G.R. No. 149660, 20 January 2009
Private respondent Oabel was initially hired by petitioner as an extra beverage attendant in Century Park Hotel, an establishment owned by the petitioner. Petitioner then contracted with Manila Resource Development Corporation.
Subsequently, private respondent Oabel was transferred to MANRED, with the latter deporting itself as her employer.
Private respondent filed before the Labor Arbiter a petition for regularization of employment against the petitioner. However, private respondent Oabel was dismissed from employment such that she converted her petition for regularization into a complaint for illegal dismissal.
The Labor Arbiter dismissed the complaint but was overturned by NLRC. Petitioner subsequently appealed before the Court of Appeals but the same was dismissed since the certification of non-forum shopping was only subscribed and verified by the Personnel Director of petitioner corporation without attaching thereto his authority to do so for and in behalf of petitioner corporation per board resolution or special power of attorney executed by the latter.
Whether the certification which was subscribed and verified by the Personnel Director of petitioner corporation constitutes substantial compliance.
No.Petitioner relies upon this Court’s ruling in Digital Microwave Corp. v. Court of Appeals to show that its Personnel Director has been duly authorized to sign pleadings for and in behalf of the petitioner. Petitioner, however, has taken the ruling in Digital Microwave out of context. The portion of the ruling in Digital Microwave upon which petitioner relies was in response to the issue of impossibility of compliance by juridical persons with the requirements of Circular 28-91.The Court’s identification of duly authorized officers or directors as the proper signatories of a certificate of nonforum-shopping was in response to that issue. The ruling does not, however, ipso facto clothe a corporate officer or director with authority to execute a certificate of non-forum shopping by virtue of the former’s position alone.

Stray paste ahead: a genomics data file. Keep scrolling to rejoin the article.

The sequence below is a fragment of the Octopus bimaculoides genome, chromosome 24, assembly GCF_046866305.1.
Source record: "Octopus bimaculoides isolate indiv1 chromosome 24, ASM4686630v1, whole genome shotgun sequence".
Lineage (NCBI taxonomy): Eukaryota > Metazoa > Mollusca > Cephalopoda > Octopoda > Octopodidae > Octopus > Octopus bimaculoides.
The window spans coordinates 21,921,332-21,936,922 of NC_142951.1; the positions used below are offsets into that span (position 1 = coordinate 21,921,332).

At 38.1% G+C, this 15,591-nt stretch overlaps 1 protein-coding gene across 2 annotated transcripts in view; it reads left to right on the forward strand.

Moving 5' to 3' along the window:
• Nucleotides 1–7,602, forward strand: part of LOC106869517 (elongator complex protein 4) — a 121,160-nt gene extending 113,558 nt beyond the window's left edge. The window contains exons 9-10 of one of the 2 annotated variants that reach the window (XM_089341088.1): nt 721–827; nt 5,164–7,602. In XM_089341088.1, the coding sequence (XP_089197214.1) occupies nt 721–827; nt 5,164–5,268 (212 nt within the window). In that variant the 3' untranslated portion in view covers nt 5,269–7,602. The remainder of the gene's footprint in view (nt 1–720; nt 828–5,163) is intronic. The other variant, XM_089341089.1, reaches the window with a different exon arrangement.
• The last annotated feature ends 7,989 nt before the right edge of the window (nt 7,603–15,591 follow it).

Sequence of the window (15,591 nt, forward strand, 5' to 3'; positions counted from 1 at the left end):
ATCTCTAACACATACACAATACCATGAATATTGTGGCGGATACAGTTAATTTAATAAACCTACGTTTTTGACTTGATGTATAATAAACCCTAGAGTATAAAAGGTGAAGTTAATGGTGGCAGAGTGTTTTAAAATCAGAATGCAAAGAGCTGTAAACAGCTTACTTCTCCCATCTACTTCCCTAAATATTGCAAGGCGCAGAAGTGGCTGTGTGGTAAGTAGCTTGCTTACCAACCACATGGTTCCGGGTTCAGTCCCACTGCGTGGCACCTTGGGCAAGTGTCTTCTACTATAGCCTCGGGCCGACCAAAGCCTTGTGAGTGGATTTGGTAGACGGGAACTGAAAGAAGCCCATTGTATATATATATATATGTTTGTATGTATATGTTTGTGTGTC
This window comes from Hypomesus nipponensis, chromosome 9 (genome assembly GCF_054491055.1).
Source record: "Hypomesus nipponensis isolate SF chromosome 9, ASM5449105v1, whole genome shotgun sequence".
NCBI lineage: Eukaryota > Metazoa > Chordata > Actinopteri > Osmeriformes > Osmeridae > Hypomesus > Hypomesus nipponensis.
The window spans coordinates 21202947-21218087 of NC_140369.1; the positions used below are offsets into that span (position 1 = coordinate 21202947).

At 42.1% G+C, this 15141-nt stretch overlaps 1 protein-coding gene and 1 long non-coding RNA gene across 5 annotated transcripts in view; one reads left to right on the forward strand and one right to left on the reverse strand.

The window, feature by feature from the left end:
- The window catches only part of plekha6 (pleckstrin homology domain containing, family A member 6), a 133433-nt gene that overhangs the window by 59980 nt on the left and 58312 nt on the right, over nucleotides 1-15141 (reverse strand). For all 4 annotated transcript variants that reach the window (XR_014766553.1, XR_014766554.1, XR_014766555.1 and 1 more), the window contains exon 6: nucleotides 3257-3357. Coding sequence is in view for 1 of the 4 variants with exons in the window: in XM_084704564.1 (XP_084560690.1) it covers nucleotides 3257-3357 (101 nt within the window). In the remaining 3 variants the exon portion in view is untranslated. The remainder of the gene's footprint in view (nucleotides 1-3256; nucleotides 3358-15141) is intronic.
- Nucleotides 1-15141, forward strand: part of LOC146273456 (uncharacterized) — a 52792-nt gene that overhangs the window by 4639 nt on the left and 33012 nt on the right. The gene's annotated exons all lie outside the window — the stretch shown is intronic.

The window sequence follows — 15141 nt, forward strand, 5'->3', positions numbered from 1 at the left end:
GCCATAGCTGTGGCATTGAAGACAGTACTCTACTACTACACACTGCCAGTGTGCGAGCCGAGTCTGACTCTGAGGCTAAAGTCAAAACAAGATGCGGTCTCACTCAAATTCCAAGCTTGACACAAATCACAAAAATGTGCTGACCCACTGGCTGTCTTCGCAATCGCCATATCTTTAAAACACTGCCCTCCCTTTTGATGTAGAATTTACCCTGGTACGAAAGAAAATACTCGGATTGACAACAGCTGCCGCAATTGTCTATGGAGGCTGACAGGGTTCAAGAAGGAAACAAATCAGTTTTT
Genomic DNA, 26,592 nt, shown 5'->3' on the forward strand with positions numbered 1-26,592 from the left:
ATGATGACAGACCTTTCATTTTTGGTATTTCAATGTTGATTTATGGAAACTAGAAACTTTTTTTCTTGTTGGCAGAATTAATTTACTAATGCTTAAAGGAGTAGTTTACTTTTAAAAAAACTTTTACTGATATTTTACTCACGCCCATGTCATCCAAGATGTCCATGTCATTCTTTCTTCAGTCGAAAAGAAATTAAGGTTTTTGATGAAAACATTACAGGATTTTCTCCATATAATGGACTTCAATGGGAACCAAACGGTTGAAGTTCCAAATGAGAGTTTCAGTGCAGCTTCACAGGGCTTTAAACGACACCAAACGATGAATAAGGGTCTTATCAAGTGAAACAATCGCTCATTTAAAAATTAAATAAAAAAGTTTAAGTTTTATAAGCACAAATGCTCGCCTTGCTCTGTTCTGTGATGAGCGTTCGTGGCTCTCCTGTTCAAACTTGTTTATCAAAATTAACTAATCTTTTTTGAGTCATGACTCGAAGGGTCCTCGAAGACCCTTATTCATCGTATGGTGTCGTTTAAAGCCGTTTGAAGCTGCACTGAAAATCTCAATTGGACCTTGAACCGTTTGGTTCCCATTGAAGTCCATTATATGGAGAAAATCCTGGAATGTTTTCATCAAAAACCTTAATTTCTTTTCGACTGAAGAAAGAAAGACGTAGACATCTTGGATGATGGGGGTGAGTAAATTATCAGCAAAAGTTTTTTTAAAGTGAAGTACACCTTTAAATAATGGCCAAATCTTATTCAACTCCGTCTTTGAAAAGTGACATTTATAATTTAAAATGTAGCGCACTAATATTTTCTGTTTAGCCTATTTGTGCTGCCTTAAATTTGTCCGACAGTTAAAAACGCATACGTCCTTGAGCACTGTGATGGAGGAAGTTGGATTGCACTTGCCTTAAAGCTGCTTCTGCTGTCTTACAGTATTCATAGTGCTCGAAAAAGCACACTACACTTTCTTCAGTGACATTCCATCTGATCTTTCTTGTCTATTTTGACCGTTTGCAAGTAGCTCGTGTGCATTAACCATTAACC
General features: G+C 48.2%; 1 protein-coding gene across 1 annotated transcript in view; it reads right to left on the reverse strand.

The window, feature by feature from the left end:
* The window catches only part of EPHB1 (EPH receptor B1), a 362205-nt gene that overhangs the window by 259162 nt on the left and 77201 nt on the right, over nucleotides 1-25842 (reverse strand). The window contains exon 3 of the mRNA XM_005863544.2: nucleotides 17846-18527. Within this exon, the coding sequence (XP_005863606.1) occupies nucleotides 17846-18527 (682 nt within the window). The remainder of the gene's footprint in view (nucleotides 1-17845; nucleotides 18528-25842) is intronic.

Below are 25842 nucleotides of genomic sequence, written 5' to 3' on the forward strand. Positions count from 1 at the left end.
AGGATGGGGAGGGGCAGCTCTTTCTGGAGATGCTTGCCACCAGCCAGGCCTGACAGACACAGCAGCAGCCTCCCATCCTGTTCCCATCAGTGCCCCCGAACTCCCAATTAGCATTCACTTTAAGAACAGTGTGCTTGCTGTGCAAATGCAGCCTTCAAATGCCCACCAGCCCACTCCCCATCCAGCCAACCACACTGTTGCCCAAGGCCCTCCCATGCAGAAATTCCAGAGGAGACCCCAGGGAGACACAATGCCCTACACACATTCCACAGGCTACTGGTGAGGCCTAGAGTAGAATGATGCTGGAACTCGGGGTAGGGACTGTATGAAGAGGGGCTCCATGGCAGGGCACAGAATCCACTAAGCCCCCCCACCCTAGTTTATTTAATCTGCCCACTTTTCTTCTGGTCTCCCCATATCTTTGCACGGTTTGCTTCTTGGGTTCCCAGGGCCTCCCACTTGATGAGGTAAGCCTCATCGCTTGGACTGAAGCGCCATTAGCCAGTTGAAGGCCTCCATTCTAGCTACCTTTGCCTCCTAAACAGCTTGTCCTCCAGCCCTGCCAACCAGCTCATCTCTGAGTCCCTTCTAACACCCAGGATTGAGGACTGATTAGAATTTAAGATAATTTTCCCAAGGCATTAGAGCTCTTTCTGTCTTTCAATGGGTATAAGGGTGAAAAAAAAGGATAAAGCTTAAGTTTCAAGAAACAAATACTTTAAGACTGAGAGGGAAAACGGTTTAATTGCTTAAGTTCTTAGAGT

Any doubt on the matter has been resolved by the Court’s ruling in BPI Leasing Corp. v. Court of Appeals where this Court emphasized that the lawyer acting for the corporation must be specifically authorized to sign pleadings for the corporation. Specific authorization, the Court held, could only come in the form of a board resolution issued by the Board of Directors that specifically authorizes the counsel to institute the petition and execute the certification, to make his actions binding on his principal, i.e., the corporation.
*Case Digest by Nikki P. Ebillo, JD-4, Andres Bonifacio Law School, SY 2019-2020